John Martin enjoys success after a round of Superleague Formula during 2010.
John Martin enjoys success after a round of Superleague Formula during 2010. Sebastiaan Rozendaal

Martin back on road after pit stop

THERE is no place quite like home for racing sensation John Martin but then again there is also nothing like the thrill of being in control of a racing car.

Former Blackwater and Yeppoon-based racer Martin has been back in Central Queensland resting up before another hectic Superleague Formula series.

Tomorrow the 26-year-old takes off for London to race in a class that is still a mystery to many of us in Australia.

Firstly it is the names taken by the cars that has people wondering what connection premier football teams have with a race car.

“The Superleague started in the dying stage of the A1 GP,” Martin said.

Each of the vehicles adopted a name of a well known football club in order to attract support from an existing fan base.

While this works it can also have the opposite effect with the race team alienated from supporters and financial backers who are tied to a rival football team.

Martin has driven cars named Rangers, Atletico Madrid and more recently the Chinese football club giant Beijing Guoan.

“It is changing, I can see us taking the name of countries rather than clubs,” he said.

The class is to test drivers and race teams rather the amount of money put in to developing the vehicle as all cars have the same type of chassis, engines and tyres.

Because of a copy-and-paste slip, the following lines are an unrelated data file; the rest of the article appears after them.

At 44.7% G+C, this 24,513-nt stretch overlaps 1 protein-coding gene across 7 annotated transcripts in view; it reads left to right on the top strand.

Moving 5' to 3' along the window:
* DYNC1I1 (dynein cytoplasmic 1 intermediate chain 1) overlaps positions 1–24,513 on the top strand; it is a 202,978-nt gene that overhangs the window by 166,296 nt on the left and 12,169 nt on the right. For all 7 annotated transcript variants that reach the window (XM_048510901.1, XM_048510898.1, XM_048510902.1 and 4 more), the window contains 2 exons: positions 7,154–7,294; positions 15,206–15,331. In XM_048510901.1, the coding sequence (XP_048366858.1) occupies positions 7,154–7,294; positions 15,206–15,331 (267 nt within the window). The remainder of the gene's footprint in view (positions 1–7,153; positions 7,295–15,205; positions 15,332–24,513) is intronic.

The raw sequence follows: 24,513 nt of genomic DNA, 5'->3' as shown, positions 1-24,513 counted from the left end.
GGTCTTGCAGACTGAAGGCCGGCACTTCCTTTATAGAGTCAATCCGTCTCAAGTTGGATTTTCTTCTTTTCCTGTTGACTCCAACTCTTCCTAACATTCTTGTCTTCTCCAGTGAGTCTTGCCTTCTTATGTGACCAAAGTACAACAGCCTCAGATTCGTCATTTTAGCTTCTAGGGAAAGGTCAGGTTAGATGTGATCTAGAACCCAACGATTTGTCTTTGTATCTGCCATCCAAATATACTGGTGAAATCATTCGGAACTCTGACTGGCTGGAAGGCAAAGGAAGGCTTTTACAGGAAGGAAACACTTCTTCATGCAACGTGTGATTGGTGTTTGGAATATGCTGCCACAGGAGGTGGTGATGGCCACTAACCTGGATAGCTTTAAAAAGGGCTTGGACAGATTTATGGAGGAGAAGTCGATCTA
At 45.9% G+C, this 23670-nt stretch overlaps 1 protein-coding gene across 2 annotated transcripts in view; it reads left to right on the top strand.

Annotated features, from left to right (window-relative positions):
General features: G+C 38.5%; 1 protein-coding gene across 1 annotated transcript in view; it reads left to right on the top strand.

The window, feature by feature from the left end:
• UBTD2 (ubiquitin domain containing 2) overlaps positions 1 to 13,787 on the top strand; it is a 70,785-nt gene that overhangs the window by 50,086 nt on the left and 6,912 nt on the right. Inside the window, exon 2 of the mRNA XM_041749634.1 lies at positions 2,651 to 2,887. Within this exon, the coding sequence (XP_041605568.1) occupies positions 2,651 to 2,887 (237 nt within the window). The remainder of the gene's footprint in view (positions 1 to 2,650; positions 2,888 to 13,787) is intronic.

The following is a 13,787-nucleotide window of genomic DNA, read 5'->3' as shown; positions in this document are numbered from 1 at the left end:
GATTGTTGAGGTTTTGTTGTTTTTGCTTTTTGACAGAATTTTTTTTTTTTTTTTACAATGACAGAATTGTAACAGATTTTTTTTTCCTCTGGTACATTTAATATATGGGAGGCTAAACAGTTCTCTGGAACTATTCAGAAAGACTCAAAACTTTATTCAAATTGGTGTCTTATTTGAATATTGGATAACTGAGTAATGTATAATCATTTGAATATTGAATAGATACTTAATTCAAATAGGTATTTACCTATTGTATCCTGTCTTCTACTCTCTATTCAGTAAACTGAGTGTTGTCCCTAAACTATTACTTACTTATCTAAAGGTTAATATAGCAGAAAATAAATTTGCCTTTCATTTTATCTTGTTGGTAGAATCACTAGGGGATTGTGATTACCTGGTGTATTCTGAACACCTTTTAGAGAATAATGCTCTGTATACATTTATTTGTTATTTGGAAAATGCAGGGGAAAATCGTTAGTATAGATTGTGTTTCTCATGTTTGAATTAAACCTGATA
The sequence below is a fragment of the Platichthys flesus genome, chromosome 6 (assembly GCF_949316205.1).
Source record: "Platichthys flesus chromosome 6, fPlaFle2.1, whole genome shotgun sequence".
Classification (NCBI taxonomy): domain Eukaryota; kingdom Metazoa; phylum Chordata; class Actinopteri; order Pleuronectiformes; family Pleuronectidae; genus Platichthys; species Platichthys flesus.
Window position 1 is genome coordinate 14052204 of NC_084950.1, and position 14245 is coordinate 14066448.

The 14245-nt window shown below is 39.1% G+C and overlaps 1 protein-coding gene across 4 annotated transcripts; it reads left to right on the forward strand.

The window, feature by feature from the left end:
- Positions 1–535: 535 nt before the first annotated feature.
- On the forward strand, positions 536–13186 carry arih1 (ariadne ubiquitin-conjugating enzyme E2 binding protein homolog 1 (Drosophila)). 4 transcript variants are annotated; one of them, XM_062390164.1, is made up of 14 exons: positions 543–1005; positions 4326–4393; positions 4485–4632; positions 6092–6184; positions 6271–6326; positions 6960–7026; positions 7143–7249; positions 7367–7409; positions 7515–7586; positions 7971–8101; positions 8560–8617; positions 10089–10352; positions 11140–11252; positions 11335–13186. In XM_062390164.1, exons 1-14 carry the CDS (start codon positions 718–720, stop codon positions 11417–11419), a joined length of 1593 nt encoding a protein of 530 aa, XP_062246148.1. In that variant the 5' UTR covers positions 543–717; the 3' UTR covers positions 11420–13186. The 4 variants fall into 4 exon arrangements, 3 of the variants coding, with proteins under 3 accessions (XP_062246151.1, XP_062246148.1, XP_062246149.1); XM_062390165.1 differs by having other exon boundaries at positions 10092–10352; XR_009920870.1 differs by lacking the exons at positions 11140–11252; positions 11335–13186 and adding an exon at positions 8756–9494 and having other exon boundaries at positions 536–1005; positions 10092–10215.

For a young driver like Martin the ultimate goal is Formula One and he is following on the heels of another famous Australian driver.

“I race with the Alan Dowling Racing team (based at Silverstone) and he is an ex-Australian who settled over there (England),” Martin said.

“He has helped a lot of Australian drivers out."

Mark Webber is just one who has raced in a Dowling team and Martin admits Webber sets a great example, always keeping himself in top condition for competing.

“In Formula One you always need a top car, you are always limited by what the car allows you to do,” he said, “the faster cars let you get that little bit extra out of them.”

Almost since starting his racing career Martin has had one goal.

“Formula One has always been the dream,” he conceded wistfully.

As a driver he knows the level of backing he currently receives would need to be much bigger if he was on the Formula One circuit.

“Their cars are technically more advanced,” he said.

Engine sizes are comparable although his current vehicle has a slightly larger motor.

“I drive a 4.5 litre V12 but the car is much heavier,” Martin said.

“There is not too much difference in the way the gear box operates.”

Martin is one of two drivers in the Alan Dowling racing team with the other being Englishman Craig Dolby.

Although good mates, Martin said the pair don’t hold back on the track.

Last year Dolby, racing as Tottenham Hotspur, was holding second place on the Superleague ladder going into the final race.

“I overtook him, he lost the championship by two points.”

Martin won the race while Dolby had needed the eventual winner to record a DNF (did not finish) to clinch overall victory.

“On the track it is every man for himself,” he said, “don’t take a teammate out – that’s still the only rule.”



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